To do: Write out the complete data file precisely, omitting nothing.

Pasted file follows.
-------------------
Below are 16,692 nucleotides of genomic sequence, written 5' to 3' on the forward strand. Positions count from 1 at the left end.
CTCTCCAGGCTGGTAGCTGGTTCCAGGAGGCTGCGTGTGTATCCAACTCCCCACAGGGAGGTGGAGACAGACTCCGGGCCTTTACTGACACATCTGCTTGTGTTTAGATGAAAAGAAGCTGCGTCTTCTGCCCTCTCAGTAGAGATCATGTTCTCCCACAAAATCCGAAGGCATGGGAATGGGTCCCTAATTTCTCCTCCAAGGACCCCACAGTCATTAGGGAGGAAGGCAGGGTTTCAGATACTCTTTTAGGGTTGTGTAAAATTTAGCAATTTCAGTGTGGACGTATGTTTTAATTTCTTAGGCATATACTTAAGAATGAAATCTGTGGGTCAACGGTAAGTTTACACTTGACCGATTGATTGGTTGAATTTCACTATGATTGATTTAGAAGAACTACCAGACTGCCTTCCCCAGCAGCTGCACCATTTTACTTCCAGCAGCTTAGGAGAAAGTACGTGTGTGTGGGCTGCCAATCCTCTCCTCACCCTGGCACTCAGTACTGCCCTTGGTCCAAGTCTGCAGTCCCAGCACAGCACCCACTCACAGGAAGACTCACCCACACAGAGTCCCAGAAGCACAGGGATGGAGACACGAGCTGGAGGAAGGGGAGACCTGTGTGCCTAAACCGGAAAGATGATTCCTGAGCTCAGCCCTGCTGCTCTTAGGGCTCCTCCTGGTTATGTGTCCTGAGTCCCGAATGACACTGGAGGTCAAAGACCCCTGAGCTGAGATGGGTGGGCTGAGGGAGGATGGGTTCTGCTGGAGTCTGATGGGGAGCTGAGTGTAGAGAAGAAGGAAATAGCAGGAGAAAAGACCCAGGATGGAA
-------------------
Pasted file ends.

Below are 16,692 nucleotides of genomic sequence, written 5' to 3' on the forward strand. Positions count from 1 at the left end.
CTCTCCAGGCTGGTAGCTGGTTCCAGGAGGCTGCGTGTGTATCCAACTCCCCACAGGGAGGTGGAGACAGACTCCGGGCCTTTACTGACACATCTGCTTGTGTTTAGATGAAAAGAAGCTGCGTCTTCTGCCCTCTCAGTAGAGATCATGTTCTCCCACAAAATCCGAAGGCATGGGAATGGGTCCCTAATTTCTCCTCCAAGGACCCCACAGTCATTAGGGAGGAAGGCAGGGTTTCAGATACTCTTTTAGGGTTGTGTAAAATTTAGCAATTTCAGTGTGGACGTATGTTTTAATTTCTTAGGCATATACTTAAGAATGAAATCTGTGGGTCAACGGTAAGTTTACACTTGACCGATTGATTGGTTGAATTTCACTATGATTGATTTAGAAGAACTACCAGACTGCCTTCCCCAGCAGCTGCACCATTTTACTTCCAGCAGCTTAGGAGAAAGTACGTGTGTGTGGGCTGCCAATCCTCTCCTCACCCTGGCACTCAGTACTGCCCTTGGTCCAAGTCTGCAGTCCCAGCACAGCACCCACTCACAGGAAGACTCACCCACACAGAGTCCCAGAAGCACAGGGATGGAGACACGAGCTGGAGGAAGGGGAGACCTGTGTGCCTAAACCGGAAAGATGATTCCTGAGCTCAGCCCTGCTGCTCTTAGGGCTCCTCCTGGTTATGTGTCCTGAGTCCCGAATGACACTGGAGGTCAAAGACCCCTGAGCTGAGATGGGTGGGCTGAGGGAGGATGGGTTCTGCTGGAGTCTGATGGGGAGCTGAGTGTAGAGAAGAAGGAAATAGCAGGAGAAAAGACCCAGGATGGAA